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3 Ways To Be A Calm Leader During Stressful Times

Pandemic fatigue, rising inflation, labor shortages, supply chain disruptions, and changing consumer behaviors. All these things can cause a stressful work environment, and the burden is on leadership to manage these stresses with their teams. How can you be a leader who maintains a calming and healing presence even under times of great stress? What does that look like? Here are some suggestions you can put into practice to feel calm during times of turmoil and allow your team to follow suit.

1. Be Present At A High Level

What does it mean to choose presence at a high level consciously? Consciously choosing to be present means refraining from the need to immediately fix, offer advice, or even say anything at all. Being present for someone else at a high level means deeply listening to what a person is saying to you. There’s so much pressure on leaders to always have answers that sometimes they can appear to be distracted or not fully present because they are busy formulating responses. Remember Steven Covey’s advice, “listen to understand not to respond?” Take it a step further than that.

Being present at a high level requires that you listen to bear witness. If you truly want to be present for someone else, then practice listening in order to silently acknowledge that the other person’s experience truly exists for them. By doing this, you are helping that person feel seen and validated. When you practice this, it allows you to quiet the internal turmoil that makes you feel as if you must fix something, or you must jump to a solution at that moment. There will be time for that later. What a gift it is for you to not have to feel the burden of having to know what to do right away or feel guilty because you couldn’t help somebody with amazing words of wisdom at that very moment. If you want to go deeper on practicing presence at a high level. Take a listen to How To Practice Presence At a High Level on the Create Magic At Work podcast, where I discuss this with Aaron Tabacco, a highly skilled expert in this area.

2. Practice Detachment

One of the definitions of detachment is a “permanently-organized separate unit.” Try to view yourself as a separate unit from what is going on around you. You don’t have to take on the problems of others as your own in order to solve them. You don’t have to force solutions onto problems, which sometimes creates more problems. Allow people the freedom to be as they are. If you rigidly impose your idea of how things should be onto others, you could receive a heightened resistance rather than a solution. The person may feel as if you are forcing them to accept your way of thinking, believing, and doing things.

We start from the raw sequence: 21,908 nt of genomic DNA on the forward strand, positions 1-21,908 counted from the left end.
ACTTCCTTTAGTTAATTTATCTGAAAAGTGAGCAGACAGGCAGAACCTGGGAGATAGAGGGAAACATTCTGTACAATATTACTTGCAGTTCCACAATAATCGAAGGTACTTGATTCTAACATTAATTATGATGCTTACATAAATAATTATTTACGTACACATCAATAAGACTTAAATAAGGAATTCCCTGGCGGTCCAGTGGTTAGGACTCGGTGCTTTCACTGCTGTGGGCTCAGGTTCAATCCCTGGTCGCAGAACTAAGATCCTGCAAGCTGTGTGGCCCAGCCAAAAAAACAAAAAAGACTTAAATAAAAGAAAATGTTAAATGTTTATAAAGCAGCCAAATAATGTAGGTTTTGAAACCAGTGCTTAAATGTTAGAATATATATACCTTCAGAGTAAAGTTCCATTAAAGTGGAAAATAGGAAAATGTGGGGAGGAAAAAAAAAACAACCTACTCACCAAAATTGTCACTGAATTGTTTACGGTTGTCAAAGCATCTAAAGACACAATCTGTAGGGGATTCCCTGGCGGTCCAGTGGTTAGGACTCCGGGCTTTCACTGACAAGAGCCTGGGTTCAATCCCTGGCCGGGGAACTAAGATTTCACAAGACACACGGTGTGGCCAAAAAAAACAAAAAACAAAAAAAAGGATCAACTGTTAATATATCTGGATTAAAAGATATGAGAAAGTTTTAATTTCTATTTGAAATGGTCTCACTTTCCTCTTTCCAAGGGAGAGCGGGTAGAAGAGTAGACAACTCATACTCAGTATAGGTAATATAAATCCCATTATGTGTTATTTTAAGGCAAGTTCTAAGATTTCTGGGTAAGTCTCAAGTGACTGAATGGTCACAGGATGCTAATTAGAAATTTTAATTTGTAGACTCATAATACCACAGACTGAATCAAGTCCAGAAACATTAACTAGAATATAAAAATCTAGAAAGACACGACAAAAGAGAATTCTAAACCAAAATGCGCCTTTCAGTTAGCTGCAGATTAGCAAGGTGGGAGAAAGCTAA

Additionally, they will be less likely to act on the solution or advice because it’s not coming from their own inner wisdom. We all take different paths in our lives to end up where we want to go. Just because your path worked for you, does not mean those exact same steps are going to work for someone else. Celebrate the different pathways that people take to get the results they need.

Try this new way of leading, where you don’t impose your views rigidly in order to force outcomes. Imagine what can happen from that. Imagine the possibilities that you can’t even conceive because you’re allowing space for innovation and creation. That is how to be a calming, healing, and present leader. You detach from outcomes, knowing there is no way possible for you to conceive what the end results can truly be.

3. Do Not Tolerate Fake Positivity

Have you heard of companies terminating employees for being negative or having bad attitudes? While I completely understand the ramifications of someone’s fear, anger, or apathy bringing the energy of a team down, it’s extremely important that you don’t promote toxic or fake positivity in the workplace. When leaders create an atmosphere where they are dismissive of negative emotions it creates an environment where people feel dismissed and causes a lack of rapport. If you lose rapport with your team, productivity and engagement will decline. If you only surround yourself with people who tell you what you want to hear, you cut yourself off from valuable critical feedback that could move you and your team forward in a significant way. Ultimately, what you don’t want is ego-induced drama.

There’s always going to be drama in the workplace and at home. If you learn how to operate from leadership skill levels such as emotional and spiritual intelligence, the ego-induced drama will decrease. People need to have a voice and be allowed to speak. Create an example and an environment where feedback is coming from everyone’s inner wisdom versus their ego. Do this and you will be a true quantum leader.

Bonus Approach: Get Support

If you want to learn more about being a calming and healing presence and have a little fun while doing it, I have a framework that allows you to see what your skill level currently sits at as a calm leader during stress and crisis. I offer a safe, nonjudgmental, 1:1 private coaching space for you to explore these integral leadership skills and meet you specifically where you are on your journey.

I can help you become a leader who is a truly calming and healing presence. I also teach these skills to companies in workshops & training. Schedule a coffee chat with me by sending me an email at


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